Original Article

Journal of Human Hypertension (2003) 17, 181–186. doi:10.1038/sj.jhh.1001530

Blood pressure reactivity to mental stress task as a determinant of sustained hypertension after 5 years of follow-up

P Armario1, R H del Rey1, M Martin-Baranera2, M C Almendros1, L M Ceresuela1 and H Pardell1

  1. 1Department of Internal Medicine, Unit of Hypertension and Cardiovascular Risk, Consorci Sanitari de la Creu Roja a Catalunya, L'Hospitalet de Llobregat, University of Barcelona, Barcelona, Spain
  2. 2Unit of Clinical Epidemiology, Consorci Sanitari de la Creu Roja a Catalunya, L'Hospitalet de Llobregat, Barcelona, Spain

Correspondence: Dr P Armario, Department of Internal Medicine, Unit of Hypertension and Cardiovascular Risk, Consorci Sanitari de la Creu Roja a Catalunya, Avda Josep Molins 29-41, 08906 L'Hospitalet de Llobregat. Barcelona, Spain. E-mail: Pedro.Armario@chcr.scs.es

Received 5 July 2002; Revised 12 November 2002; Accepted 23 November 2002.



Previous studies have reported an increased risk of developing sustained hypertension (SH) in borderline or mildly hypertensive subjects showing an exaggerated response of blood pressure (BP) to mental stress. The aim of this study was to assess if the response of BP to mental stress tasks is an independent predictor of SH. A total of 89 patients with grade 1 hypertension, aged 18–64 years, 62% males, were included. The mean of follow-up was 5.3 years (s.d. 2.1 years). SH was defined as the development of grades 2–3 hypertension (Systolic BPgreater than or equal to160 mmHg or diastolic BPgreater than or equal to100 mmHg) or to be in antihypertensive treatment after follow-up. Two mental stress tasks: mental arithmetic stress task and a stressful interview (SI) were applied at entry. The subjects were classified as hyper-reactors when BP increase was greater than 35 mmHg for systolic BP or greater than 21 mmHg for diastolic BP, according to the results obtained previously in a normotensive control group. In the univariate analysis, the factors associated with the development of SH were age (P=0.0007), office diastolic BP (P=0.014) and hyper-reactivity of BP during a stressful interview (P=0.003). In the Cox regression model, after adjusting for gender, age, and office BP, the hyper-reactivity of BP during SI was an independent predictor of development of SH. In conclusion, the response of BP to mental stress tasks is useful in predicting SH in young and middle-aged subjects with grade 1 hypertension.


mental stress tasks, cardiovascular reactivity, predictors of sustained hypertension



It has been fairly well established that there are certain risk factors that increase the probability of developing hypertension. Blood pressure (BP), itself, is a fairly potent predictor of what blood pressure is likely to be later in life.1 Some previous studies have reported several predictors of hypertension: age (older), race (black), heart rate (HR), borderline hypertension, in particular the patients with hyperdynamic circulation, weight, specially centrally distributed obesity, left ventricular mass in children, genetic predictors or a family history of hypertension in parents, and cationic transporters.1,2,3,4,5,6,7,8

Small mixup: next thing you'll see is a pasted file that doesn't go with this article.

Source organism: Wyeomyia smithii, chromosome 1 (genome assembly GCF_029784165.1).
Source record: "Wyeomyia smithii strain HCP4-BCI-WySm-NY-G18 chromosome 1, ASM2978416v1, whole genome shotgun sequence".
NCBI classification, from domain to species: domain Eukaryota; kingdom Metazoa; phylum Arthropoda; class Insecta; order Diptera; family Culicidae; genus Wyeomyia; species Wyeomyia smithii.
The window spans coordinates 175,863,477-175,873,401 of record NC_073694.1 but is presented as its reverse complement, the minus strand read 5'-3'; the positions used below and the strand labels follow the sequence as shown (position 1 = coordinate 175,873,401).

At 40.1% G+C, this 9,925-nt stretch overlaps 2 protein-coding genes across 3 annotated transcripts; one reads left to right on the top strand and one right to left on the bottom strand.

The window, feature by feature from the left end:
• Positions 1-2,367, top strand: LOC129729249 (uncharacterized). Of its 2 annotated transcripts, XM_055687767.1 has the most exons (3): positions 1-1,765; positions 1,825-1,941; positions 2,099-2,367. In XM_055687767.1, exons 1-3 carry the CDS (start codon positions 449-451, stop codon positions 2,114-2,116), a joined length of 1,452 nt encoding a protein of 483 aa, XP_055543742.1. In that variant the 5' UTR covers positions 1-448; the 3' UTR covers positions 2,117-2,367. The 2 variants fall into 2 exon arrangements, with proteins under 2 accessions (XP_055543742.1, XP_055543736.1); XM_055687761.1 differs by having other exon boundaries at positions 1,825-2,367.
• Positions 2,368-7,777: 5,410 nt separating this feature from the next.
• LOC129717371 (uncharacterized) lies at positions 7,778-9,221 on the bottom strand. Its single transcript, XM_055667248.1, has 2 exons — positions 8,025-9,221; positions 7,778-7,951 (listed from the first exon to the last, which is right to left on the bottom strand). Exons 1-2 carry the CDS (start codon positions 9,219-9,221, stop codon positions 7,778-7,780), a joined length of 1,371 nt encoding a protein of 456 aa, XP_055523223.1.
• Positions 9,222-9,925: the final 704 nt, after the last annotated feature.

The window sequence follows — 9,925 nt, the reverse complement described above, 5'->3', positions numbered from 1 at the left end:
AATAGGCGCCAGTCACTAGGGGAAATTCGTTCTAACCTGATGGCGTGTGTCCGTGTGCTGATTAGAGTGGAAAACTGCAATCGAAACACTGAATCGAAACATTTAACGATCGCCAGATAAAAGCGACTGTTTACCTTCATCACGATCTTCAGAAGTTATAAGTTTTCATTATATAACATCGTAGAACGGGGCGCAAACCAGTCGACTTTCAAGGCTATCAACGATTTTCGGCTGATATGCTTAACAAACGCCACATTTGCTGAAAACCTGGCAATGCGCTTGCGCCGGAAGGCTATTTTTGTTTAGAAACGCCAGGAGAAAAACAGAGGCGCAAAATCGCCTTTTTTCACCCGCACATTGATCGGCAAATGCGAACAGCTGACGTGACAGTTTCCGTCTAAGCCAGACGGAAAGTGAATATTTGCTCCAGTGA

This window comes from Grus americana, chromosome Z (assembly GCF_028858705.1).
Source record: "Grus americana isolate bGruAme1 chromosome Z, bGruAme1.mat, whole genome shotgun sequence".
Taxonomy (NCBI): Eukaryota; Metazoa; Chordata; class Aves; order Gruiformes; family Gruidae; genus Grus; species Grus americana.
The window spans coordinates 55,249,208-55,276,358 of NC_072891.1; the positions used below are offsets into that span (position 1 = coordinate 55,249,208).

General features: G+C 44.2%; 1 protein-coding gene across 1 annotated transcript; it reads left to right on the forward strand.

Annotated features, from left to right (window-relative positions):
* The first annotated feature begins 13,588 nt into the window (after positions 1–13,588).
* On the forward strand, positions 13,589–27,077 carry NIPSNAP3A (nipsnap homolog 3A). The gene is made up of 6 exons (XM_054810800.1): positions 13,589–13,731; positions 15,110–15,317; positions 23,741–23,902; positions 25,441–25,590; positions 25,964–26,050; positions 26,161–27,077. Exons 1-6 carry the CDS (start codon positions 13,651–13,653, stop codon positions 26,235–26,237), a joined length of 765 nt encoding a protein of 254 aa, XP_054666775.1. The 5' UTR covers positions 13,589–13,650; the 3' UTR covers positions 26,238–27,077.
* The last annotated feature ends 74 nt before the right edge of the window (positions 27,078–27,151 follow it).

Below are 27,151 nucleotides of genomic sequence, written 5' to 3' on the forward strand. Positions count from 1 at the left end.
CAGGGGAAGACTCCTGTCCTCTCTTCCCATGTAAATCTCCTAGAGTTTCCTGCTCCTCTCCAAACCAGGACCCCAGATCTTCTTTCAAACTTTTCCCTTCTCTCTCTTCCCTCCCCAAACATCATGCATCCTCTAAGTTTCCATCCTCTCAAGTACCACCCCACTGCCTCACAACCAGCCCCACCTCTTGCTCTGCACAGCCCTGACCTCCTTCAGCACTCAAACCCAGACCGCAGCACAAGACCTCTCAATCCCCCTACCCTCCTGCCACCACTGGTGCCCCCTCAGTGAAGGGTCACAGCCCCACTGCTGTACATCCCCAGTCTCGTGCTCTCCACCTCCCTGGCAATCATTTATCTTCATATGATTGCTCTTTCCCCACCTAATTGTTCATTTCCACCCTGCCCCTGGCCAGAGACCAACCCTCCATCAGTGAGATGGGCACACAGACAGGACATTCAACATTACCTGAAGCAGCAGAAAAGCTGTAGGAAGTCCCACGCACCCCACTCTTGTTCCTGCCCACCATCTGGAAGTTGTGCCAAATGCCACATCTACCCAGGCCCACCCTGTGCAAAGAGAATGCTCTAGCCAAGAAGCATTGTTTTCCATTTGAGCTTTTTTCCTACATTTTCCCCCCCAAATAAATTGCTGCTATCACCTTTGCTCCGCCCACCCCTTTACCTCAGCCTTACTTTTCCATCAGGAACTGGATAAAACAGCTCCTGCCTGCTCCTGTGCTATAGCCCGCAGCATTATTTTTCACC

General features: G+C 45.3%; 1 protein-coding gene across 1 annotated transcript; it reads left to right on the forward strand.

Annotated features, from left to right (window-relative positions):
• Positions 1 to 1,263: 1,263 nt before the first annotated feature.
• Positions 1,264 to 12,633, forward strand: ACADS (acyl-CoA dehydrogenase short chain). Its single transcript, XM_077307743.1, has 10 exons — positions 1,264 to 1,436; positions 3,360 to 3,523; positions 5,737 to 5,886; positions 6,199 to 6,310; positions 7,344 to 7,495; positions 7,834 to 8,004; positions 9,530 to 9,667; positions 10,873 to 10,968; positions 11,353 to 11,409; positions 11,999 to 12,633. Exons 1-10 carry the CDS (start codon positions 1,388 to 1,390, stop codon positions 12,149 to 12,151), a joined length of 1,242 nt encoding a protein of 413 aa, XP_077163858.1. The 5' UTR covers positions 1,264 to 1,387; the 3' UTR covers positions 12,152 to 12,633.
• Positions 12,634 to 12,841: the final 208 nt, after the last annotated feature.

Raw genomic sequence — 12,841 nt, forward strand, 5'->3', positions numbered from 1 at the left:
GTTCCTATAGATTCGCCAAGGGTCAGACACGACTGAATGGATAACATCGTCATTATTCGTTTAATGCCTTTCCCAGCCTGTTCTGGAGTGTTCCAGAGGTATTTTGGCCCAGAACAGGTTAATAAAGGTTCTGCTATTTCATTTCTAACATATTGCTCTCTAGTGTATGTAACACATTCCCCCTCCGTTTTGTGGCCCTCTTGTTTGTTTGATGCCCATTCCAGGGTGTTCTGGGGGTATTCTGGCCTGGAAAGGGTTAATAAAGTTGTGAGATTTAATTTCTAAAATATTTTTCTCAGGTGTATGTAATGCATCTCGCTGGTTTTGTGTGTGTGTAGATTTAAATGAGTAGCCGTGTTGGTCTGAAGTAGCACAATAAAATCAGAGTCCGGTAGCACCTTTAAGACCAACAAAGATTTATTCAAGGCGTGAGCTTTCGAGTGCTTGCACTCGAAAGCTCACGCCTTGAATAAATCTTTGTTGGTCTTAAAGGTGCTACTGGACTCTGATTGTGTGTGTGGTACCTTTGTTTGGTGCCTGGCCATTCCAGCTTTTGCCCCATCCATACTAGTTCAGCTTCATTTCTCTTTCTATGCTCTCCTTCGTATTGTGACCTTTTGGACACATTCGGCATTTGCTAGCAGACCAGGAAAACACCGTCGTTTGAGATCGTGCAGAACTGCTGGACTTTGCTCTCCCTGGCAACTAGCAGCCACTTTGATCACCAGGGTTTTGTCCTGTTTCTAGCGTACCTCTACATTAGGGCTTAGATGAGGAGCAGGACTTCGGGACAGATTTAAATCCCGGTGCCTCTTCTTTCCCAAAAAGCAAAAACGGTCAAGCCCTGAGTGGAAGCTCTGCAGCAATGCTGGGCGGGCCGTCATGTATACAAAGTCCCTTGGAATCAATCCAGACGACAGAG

Cardiovascular reactivity has been measured in the laboratory by a wide variety of stimuli, both physical or psychological stressors such as mental arithmetic, public speaking, and video game challenges. The response of BP and HR to these stressors tests is very heterogeneous among subjects. According to the reactivity hypothesis, supported by several investigators,9 the increase of pressure response to the stimuli is considered to be a factor in precipitating and perpetuating hypertension, but the aetiological role of cardiovascular reactivity in the development of hypertension has not been resolved.10

Hypertensive subjects exhibit larger BP and HR responses during the tasks than the normotensive subjects, even when borderline or mildly hypertensives have been studied.11 A relation between an exaggerated response of BP to mental stress tasks and subsequent BP status has been observed in some prospective studies.12,13,14,15,16,17,18,19 However, other prospective studies did not find these results: a recent published study has shown that pressure reactions to stress provide only a minimal independent contribution of BP at follow-up.20

The objective of this study was to assess the independent contribution of BP response to mental stress tasks in the development of sustained hypertension (SH) in untreated mildly hypertensive subjects, after 5 years of follow-up.


Patients and methods

A total of 96 subjects with grade 1 hypertension systolic BP (SBP) between 140–159 mmHg and/or diastolic BP (DBP) between 90 and 99 mmHg)21 aged 18–64 years, 62% males were included. Patients were sequentially selected from those referred to our hypertension unit, and entered the study on cardiovascular reactivity after informed consent was obtained. Seven patients (7.3%) were lost to follow-up.

BP at entry was the average of three measurements made in the office by a previously trained nurse on two different days separated by at least 4 weeks.

Cardiovascular reactivity tasks

After confirming the diagnosis of hypertension, two mental stress tasks: mental arithmetic stress task (MAST) and stressful interview (SI) were applied in all the subjects. The methodology of this task has been previously published by our group.22,23 Subjects were instructed not to take alcohol, caffeine and cigarettes within 30 min before the test. Participants had to complete both tasks on the same day with 7-min rest periods before, between and after tasks. Both tasks were applied in a random order.

MAST: Participants were asked to make some different and standardised mental arithmetic cal-culations. First, during 2 min, they had to solve mentally some additions, subtractions and multiplications, then they repeated a sequence of numbers in inverse order during 3 min and, finally, they subtracted 7 or 13 from a number during the remaining 2 min.

SI: Participants had to answer some questions about their lifestyle and they were recorded in a cassette player during the task with a microphone.

After the application of a BP cuff, the patients rested in the supine position for 7 min in a quiet room. During the arithmetic test, the subjects were compelled to provide rapid and correct answers. The BP and HR were measured automatically by a monitor Kontrom Minimon 7137 B every minute during the tasks and during the resting and recovery periods of the same duration (7 min). According to the results obtained in a normotensive control group, we considered patients as hyper-reactors when the increased BP values during the tasks were greater than mean +2 s.d.: 35 mmHg for SBP or greater than 21 mmHg for DBP, or both.

Follow-up period

Following WHO/ISH guidelines,21 patients were visited in month 1, 3 and 6 after the diagnosis, and then every 6–12 months in the hypertension unit. SH was defined as the progression from grade 1 to grade 2 hypertension, to be on pharmacological antihypertensive treatment or both, during the follow-up period. In the follow-up visits, a protocol was applied to all the patients including clinical history, physical examination, a general blood test; echocardiography and 24-h BP monitoring.